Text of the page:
Sexual abuse is a silenced issues within ethnic groups, children who are victims of this abuse are often groomed, threatened, raped, forced or encourage to take part in sexual activity. “Over 90% of sexually abused children were abused by someone they know”. This is not always physical contact, it can happen online (NSPCC. 2016).
Children’s Commissioner Sue Berelowitz’s interim report (2012) on ‘Child Sexual Exploitation in Gangs and Groups’ found that, out of the 1,514 perpetrators establish, 545 were white, 415 were Asian and 244 were black. In recent years, there have been various reports of serious case reviews relating to sexual abuse within Black and Minority Ethnic communities. Well-known reports recorded in Rochdale and Rotherham (between 1997-2013) founded all men involved to be from ethnic groups.
In some ethnic groups, young girls are groomed by their elders of their tribe, uncles, pastors, family friends and people they trust who might have some level of authority due to gender and age difference. This power imbalance often leave young females feeling at fault. In some cases, when a young female finds the courage to speak up about their experience, they are often dismissed or labelled as a promiscuous child.
The impact of sexual abuse on victims can be long term emotional distress and trauma. This has an impact on behaviour, relationships with others, self-esteem and mental well-being (Survivors in Transition. 2017). A report by Aljazeera (2013) discussed some examples of how young females are groomed and then abused. The reports stated that, there are “various explanations for sexual exploitation but a prominent factor among minorities is blackmail”. Offenders often use threats of shames and family dishonour to control the young people within our communities as they are disbelieved about their abuse.
Legislation supporting young people and families include:
– Children Act 1989 (2004)
– Sex offenders Act 2003
– Human Rights Act 1998
It is against the law to abuse, groom, threatened, rape or force a child to partake in any sexual activity, this constitute to child abuse. Perpetrators can be sentenced to life imprisonment if found guilty of sexual abuse. Perpetrators are likely to be registered on the sex offenders register which, restricts perpetrators from working with children or having unsupervised contact with children. The maximum sentence for offences involving internet and grooming is 10 years (The Crown Persecution Service).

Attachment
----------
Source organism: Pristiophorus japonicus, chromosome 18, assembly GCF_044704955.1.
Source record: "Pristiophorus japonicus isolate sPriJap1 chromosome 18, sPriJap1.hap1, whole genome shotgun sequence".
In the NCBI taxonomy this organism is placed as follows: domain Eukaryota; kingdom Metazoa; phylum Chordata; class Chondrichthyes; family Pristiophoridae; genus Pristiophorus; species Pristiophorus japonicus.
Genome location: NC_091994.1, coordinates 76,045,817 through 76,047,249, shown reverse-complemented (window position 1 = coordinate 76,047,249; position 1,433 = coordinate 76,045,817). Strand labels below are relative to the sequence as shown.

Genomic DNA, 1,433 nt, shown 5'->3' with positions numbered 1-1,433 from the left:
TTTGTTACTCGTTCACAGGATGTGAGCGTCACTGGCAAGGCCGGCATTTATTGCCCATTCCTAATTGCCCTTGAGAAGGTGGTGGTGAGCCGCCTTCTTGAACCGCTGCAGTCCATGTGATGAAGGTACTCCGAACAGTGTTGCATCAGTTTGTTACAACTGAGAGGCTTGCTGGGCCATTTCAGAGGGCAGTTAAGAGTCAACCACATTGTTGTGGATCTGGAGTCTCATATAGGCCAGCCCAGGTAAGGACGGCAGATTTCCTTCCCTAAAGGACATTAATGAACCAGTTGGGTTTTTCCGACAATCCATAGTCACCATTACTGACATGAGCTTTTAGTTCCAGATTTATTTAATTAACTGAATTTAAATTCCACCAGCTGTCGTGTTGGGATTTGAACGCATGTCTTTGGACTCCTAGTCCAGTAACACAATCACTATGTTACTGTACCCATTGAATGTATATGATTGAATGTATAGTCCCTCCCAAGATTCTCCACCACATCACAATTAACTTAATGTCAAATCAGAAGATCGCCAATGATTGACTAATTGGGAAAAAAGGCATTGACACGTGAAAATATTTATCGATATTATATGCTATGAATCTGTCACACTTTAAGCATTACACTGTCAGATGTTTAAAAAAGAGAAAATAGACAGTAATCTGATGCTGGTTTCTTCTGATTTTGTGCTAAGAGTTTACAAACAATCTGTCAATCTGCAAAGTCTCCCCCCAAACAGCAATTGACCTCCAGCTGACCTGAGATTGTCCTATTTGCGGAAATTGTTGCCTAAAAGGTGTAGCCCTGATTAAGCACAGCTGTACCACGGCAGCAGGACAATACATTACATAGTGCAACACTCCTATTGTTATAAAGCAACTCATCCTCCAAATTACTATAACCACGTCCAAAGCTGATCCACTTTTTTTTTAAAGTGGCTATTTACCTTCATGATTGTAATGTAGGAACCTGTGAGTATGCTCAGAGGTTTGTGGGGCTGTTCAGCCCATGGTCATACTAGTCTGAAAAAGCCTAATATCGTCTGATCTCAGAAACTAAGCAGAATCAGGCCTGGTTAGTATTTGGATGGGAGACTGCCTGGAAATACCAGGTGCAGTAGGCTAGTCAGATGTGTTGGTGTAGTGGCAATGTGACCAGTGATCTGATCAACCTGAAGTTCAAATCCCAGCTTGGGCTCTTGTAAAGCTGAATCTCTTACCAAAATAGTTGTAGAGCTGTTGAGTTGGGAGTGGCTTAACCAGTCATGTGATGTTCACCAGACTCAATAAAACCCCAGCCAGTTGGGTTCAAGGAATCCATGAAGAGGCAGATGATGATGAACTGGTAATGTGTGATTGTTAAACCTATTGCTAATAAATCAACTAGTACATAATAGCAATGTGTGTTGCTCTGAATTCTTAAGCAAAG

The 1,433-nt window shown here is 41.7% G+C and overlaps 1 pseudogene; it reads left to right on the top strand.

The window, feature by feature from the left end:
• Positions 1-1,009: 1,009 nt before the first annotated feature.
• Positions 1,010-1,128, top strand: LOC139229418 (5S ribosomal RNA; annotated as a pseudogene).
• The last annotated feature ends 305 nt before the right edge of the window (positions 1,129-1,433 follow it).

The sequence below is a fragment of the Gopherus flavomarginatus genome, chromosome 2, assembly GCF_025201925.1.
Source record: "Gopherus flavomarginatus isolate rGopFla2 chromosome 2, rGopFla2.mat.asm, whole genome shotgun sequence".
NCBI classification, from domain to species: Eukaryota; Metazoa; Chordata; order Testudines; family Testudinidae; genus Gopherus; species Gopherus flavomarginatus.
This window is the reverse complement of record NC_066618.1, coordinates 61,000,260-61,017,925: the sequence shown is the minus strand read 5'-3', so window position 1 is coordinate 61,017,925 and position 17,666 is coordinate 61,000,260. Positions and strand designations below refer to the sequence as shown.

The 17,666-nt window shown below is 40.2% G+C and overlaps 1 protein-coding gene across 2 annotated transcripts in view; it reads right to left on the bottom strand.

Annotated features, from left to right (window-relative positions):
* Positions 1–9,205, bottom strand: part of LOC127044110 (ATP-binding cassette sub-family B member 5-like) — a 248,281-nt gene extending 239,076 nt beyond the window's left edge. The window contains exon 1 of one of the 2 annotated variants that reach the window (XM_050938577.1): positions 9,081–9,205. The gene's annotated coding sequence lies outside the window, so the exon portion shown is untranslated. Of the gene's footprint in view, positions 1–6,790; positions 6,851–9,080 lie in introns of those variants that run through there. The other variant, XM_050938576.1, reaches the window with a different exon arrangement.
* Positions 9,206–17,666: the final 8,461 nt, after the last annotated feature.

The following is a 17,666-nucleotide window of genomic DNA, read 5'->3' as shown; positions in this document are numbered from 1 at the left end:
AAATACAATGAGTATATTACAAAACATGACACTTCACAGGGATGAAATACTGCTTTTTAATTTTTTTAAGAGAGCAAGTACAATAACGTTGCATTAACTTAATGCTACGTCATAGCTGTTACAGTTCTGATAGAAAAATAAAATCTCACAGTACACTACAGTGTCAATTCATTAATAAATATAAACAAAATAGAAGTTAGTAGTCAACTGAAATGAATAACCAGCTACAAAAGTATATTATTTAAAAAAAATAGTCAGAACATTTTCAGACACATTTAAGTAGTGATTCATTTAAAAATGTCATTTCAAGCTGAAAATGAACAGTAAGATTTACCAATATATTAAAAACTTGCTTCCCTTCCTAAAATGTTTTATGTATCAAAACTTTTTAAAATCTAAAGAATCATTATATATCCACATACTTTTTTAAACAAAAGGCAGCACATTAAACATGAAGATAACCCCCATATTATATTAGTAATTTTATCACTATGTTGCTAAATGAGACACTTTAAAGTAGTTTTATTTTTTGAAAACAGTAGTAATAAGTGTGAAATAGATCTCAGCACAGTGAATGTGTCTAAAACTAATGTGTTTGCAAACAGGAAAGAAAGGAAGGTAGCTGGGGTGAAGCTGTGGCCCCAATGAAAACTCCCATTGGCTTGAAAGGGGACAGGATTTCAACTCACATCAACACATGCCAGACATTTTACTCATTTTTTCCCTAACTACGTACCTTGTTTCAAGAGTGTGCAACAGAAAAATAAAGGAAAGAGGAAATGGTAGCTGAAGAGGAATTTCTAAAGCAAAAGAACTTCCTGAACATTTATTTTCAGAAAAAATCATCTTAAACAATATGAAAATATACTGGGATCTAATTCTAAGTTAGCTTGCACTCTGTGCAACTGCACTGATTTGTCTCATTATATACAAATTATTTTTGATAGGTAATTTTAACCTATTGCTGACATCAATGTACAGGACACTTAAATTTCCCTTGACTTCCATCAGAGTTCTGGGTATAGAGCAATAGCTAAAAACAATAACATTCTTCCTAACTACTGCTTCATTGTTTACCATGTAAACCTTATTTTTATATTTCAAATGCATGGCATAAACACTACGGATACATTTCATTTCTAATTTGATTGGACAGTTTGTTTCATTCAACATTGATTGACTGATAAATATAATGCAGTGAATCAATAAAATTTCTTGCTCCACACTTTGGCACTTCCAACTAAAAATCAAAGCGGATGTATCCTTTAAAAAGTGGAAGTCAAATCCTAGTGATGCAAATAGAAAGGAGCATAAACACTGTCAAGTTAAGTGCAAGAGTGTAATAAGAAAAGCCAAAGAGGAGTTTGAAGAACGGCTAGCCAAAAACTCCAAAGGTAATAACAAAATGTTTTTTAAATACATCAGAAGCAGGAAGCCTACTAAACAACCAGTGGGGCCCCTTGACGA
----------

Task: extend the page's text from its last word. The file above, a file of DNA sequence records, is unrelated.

Signs of child sexual abuse include:
– Nightmares, sleeping problems
– Change in behaviour- aggressive or withdrawn
– Becoming unusually secretive
– Use of inappropriate sexualised words
– Inappropriate sexualised behaviour (relating to age)
– Unexplained sores, bruises, pregnancy or STI’s
– Self-harming and or absconding
– Unaccountable fear or change in behaviour towards a place or person
– Unexplained gifts and presents
How can we help?
- Challenging and re-evaluating some of the values and believes (mentioned in the article) we hold within our communities.
- Listening to our children instead of dismissing, labelling and shaming them.
- Victims of sexual abuse need to speak up to help the community gain some insight and knowledge about abuse and the extent of such issues which should assist with providing appropriate services for victims.
- Familiarising (online learning and resources) ourselves with the signs and symptoms of sexual abuse through further reading about child sexual abuse.
- Reporting any cases of sexual abuse (includes historic cases) to police and other relating agencies. (social care)
Organisations and support available
– NSPCC (Open 24 hours – 0808 800 5000)
– Police (999- emergencies 101 for non-emergencies)
– Children social care (dependant on area)
– AFRUCA (London- 0207 704 2261 – Manchester – 0161 205 9274)
– ChildLine- NSPCC (0800 11 11)
Reference and further Reading
- https://www.hoganinjury.com/the-schools-responsibilities-to-children/ (US Source)